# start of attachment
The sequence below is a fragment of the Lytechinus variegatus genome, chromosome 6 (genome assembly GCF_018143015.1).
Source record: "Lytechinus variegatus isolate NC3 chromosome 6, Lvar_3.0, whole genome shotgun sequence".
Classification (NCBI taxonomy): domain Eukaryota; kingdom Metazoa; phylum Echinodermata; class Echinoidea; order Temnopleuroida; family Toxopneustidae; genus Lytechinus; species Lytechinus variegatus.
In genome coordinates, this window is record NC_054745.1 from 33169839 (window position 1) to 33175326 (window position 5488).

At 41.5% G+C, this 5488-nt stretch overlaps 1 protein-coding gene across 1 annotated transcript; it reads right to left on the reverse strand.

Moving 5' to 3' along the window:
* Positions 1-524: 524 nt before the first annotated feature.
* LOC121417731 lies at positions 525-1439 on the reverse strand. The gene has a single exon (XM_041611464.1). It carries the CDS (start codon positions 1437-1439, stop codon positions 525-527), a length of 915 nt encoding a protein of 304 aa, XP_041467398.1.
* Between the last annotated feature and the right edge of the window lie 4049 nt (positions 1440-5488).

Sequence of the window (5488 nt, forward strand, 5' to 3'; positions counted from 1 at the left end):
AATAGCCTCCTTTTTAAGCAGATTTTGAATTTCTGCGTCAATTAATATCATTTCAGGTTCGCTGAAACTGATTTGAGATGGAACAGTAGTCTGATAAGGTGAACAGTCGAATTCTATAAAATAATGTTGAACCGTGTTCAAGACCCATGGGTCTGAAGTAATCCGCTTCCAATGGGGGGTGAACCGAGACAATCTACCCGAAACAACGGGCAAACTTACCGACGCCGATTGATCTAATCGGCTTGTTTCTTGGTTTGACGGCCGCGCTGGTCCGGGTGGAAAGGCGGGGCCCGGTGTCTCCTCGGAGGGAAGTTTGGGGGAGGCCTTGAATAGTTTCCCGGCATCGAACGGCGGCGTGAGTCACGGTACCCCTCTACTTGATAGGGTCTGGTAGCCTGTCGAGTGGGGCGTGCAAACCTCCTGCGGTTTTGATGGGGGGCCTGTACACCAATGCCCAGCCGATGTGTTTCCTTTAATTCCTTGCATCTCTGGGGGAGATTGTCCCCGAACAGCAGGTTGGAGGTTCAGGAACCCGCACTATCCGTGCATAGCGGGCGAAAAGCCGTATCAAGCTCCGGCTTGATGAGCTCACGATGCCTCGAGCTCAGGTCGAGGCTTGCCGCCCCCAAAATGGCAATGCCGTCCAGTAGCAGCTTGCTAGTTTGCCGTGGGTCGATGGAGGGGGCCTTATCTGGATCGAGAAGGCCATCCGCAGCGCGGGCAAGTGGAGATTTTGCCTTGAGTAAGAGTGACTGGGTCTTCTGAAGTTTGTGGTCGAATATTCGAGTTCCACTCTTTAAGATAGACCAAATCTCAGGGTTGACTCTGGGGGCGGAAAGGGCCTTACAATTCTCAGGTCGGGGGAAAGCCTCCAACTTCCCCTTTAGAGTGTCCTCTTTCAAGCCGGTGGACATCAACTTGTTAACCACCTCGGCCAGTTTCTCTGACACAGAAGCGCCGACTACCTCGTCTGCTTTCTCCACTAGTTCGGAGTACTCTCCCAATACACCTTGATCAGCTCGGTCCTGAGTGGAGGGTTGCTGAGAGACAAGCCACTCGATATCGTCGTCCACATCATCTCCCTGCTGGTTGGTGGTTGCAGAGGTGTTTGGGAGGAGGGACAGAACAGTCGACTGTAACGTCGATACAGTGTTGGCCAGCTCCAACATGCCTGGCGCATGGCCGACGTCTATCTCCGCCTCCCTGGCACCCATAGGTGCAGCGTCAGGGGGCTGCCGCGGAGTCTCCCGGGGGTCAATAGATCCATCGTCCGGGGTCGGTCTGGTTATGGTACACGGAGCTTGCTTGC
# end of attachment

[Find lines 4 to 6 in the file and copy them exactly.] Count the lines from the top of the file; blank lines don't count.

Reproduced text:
In genome coordinates, this window is record NC_054745.1 from 33169839 (window position 1) to 33175326 (window position 5488).

At 41.5% G+C, this 5488-nt stretch overlaps 1 protein-coding gene across 1 annotated transcript; it reads right to left on the reverse strand.

Moving 5' to 3' along the window: